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The Basics of Tarp Tent Camping: Tarp Shelters Beginner’s Guide

Tarp tent camping is an excellent way to experience the outdoors with a lightweight and minimalist approach. Camping tarps provide protection from the elements while offering versatility and flexibility. Here’s a beginner’s guide to the basics of tarp tent camping:

Choosing the Right Tarp

  • Material: Look for lightweight, waterproof, and durable materials like silnylon or polyester.
  • Size: Choose a size appropriate for your needs. Common sizes range from 8×10 feet to 10×12 feet.
  • Shape: Rectangular tarps are versatile, while catenary-cut or hexagonal tarps offer better wind resistance.

Setting Up Your Tarp

  • Location: Choose a flat and well-drained area. Avoid low spots where water might collect.
  • Orientation: Set up your tarp so that the longer sides run perpendicular to the prevailing wind.

Tarp shelters are popular in bushcraft and camping due to their versatility and adaptability. Here are several tarp shelter setups suitable for bushcraft and camping in the woods:

A-Frame Shelter

Setup:

  • Tie a ridgeline between two trees at the desired height.
  • Attach the tarp to the ridgeline with the midpoint centered.
  • Stake down the corners, creating an A-frame shape.

Advantages:

  • Quick and easy to set up.
  • Provides good protection against rain and wind.
Tarp and hammock

Lean-To Shelter

Setup:

  • Tie a ridgeline between two trees, slanting it for the desired shelter angle.
  • Attach one side of the tarp to the ridgeline.
  • Stake the other side to the ground.

Advantages:

  • Efficient use of space.
  • Offers protection from rain and wind.

Plow Point Shelter

Setup:

  • Tie a ridgeline between two trees at chest height.
  • Attach the tarp with one corner facing down to the ground.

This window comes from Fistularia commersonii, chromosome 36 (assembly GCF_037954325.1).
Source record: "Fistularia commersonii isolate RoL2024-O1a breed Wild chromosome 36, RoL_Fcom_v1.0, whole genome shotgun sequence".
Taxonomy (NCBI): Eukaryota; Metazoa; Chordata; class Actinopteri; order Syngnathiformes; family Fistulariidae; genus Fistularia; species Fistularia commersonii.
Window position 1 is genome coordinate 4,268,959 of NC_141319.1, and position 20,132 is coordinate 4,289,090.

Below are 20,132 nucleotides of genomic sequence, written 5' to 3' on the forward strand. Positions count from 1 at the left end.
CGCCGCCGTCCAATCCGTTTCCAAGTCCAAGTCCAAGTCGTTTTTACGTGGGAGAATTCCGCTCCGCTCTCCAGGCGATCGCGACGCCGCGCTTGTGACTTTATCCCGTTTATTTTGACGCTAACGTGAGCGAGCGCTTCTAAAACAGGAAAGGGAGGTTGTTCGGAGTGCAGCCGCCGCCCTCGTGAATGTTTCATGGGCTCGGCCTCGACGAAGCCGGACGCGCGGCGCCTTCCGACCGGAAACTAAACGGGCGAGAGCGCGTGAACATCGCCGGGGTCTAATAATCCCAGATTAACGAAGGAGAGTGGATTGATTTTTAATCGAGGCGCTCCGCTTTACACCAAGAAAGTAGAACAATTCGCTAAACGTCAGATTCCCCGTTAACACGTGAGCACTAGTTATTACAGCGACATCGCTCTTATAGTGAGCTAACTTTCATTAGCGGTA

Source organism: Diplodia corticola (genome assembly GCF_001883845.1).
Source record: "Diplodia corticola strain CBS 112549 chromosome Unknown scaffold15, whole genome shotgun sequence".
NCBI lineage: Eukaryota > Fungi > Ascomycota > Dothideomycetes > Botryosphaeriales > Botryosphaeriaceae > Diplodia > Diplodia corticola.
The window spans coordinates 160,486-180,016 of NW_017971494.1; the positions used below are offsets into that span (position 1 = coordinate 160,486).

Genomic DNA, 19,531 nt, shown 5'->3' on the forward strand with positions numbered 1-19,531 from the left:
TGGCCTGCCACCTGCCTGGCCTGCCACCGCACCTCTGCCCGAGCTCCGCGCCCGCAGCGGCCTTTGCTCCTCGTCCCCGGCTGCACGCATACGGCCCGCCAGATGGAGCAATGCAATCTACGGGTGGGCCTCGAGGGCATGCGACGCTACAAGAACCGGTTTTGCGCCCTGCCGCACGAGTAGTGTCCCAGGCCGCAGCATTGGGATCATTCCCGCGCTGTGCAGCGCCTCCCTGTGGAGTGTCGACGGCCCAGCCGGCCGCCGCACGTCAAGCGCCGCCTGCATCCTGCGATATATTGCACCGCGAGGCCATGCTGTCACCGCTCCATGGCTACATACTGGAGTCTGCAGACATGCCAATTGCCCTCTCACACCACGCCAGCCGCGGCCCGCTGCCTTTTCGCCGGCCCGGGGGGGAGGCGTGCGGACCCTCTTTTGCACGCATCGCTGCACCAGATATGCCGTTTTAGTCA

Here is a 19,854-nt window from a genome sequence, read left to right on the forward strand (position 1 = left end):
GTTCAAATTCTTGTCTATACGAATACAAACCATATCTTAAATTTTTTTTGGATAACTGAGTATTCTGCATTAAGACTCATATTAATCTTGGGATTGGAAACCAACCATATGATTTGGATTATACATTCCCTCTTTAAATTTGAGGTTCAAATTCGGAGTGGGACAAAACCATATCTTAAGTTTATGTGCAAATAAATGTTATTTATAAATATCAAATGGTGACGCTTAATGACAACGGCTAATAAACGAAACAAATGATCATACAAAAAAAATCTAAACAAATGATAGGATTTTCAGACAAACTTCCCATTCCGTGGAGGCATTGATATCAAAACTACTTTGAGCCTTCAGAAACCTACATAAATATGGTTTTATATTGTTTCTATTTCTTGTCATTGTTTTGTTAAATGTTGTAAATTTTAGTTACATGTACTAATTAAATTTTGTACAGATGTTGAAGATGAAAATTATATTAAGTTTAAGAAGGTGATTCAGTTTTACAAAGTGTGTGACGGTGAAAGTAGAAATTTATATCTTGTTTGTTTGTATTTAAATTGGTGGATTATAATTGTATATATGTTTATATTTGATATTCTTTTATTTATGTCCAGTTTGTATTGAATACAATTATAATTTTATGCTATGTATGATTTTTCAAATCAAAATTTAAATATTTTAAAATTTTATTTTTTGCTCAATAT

• Stake the other three corners to the ground.

Advantages:

  • Low profile for better wind resistance.
  • Good protection from rain and snow.

Diamond Shelter

Setup:

  • Tie a ridgeline between two trees at the desired height.
  • Attach the tarp to the ridgeline with the midpoint centered.
  • Stake down all four corners to create a diamond shape.

Advantages:

  • Versatile and adjustable for various weather conditions.
  • Allows good ventilation.
Tarp camping in Brazil

Cave Shelter

Setup:

  • Tie a ridgeline between two trees.
  • Drape the tarp over the ridgeline, allowing the ends to touch the ground.
  • Stake down the sides to create a semi-enclosed space.

Advantages:

  • Provides excellent protection from wind and rain.
  • Creates a cozy, cave-like atmosphere.

Bushcraft Bedroll Shelter

Setup:

  • Lay a groundsheet or tarp on the ground.
  • Place your sleeping bag and gear on one side.
  • Pull the other side of the tarp over your belongings to create a basic shelter.

Advantages:

  • Quick and minimalist setup.
  • Suitable for a lightweight, on-the-go approach.

Teepee Shelter

Setup:

  • Tie a ridgeline between three trees in a triangular shape.